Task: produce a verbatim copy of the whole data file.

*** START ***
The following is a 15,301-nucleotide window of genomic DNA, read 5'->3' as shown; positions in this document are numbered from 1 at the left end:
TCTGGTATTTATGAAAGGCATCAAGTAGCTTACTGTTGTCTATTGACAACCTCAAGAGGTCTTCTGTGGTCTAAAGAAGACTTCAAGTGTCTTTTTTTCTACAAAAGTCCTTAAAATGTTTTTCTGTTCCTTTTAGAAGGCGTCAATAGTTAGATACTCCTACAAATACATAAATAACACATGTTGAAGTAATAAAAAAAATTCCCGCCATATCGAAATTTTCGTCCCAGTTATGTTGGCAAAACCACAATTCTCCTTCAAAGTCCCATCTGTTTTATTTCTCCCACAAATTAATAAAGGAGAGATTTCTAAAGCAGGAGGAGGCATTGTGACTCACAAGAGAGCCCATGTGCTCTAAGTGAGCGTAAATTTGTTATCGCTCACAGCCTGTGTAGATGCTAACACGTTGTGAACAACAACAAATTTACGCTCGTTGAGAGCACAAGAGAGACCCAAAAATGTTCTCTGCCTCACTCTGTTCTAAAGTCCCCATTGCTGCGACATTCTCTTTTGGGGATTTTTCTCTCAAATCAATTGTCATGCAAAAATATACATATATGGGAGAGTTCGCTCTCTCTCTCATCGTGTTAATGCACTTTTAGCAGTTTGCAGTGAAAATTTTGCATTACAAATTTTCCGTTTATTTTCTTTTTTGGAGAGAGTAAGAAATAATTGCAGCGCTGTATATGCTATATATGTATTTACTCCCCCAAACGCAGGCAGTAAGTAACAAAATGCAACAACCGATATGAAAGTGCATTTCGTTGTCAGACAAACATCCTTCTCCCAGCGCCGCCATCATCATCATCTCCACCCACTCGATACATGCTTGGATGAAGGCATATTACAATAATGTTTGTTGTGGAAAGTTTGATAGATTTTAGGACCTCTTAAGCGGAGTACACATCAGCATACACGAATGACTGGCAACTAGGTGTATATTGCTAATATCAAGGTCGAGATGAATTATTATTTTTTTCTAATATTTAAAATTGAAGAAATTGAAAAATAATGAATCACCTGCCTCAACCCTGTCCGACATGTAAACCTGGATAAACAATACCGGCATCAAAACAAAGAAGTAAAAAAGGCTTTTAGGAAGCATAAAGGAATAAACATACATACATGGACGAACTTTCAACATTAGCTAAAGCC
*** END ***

The following is a 15,301-nucleotide window of genomic DNA, read 5'->3' as shown; positions in this document are numbered from 1 at the left end:
TCTGGTATTTATGAAAGGCATCAAGTAGCTTACTGTTGTCTATTGACAACCTCAAGAGGTCTTCTGTGGTCTAAAGAAGACTTCAAGTGTCTTTTTTTCTACAAAAGTCCTTAAAATGTTTTTCTGTTCCTTTTAGAAGGCGTCAATAGTTAGATACTCCTACAAATACATAAATAACACATGTTGAAGTAATAAAAAAAATTCCCGCCATATCGAAATTTTCGTCCCAGTTATGTTGGCAAAACCACAATTCTCCTTCAAAGTCCCATCTGTTTTATTTCTCCCACAAATTAATAAAGGAGAGATTTCTAAAGCAGGAGGAGGCATTGTGACTCACAAGAGAGCCCATGTGCTCTAAGTGAGCGTAAATTTGTTATCGCTCACAGCCTGTGTAGATGCTAACACGTTGTGAACAACAACAAATTTACGCTCGTTGAGAGCACAAGAGAGACCCAAAAATGTTCTCTGCCTCACTCTGTTCTAAAGTCCCCATTGCTGCGACATTCTCTTTTGGGGATTTTTCTCTCAAATCAATTGTCATGCAAAAATATACATATATGGGAGAGTTCGCTCTCTCTCTCATCGTGTTAATGCACTTTTAGCAGTTTGCAGTGAAAATTTTGCATTACAAATTTTCCGTTTATTTTCTTTTTTGGAGAGAGTAAGAAATAATTGCAGCGCTGTATATGCTATATATGTATTTACTCCCCCAAACGCAGGCAGTAAGTAACAAAATGCAACAACCGATATGAAAGTGCATTTCGTTGTCAGACAAACATCCTTCTCCCAGCGCCGCCATCATCATCATCTCCACCCACTCGATACATGCTTGGATGAAGGCATATTACAATAATGTTTGTTGTGGAAAGTTTGATAGATTTTAGGACCTCTTAAGCGGAGTACACATCAGCATACACGAATGACTGGCAACTAGGTGTATATTGCTAATATCAAGGTCGAGATGAATTATTATTTTTTTCTAATATTTAAAATTGAAGAAATTGAAAAATAATGAATCACCTGCCTCAACCCTGTCCGACATGTAAACCTGGATAAACAATACCGGCATCAAAACAAAGAAGTAAAAAAGGCTTTTAGGAAGCATAAAGGAATAAACATACATACATGGACGAACTTTCAACATTAGCTAAAGCC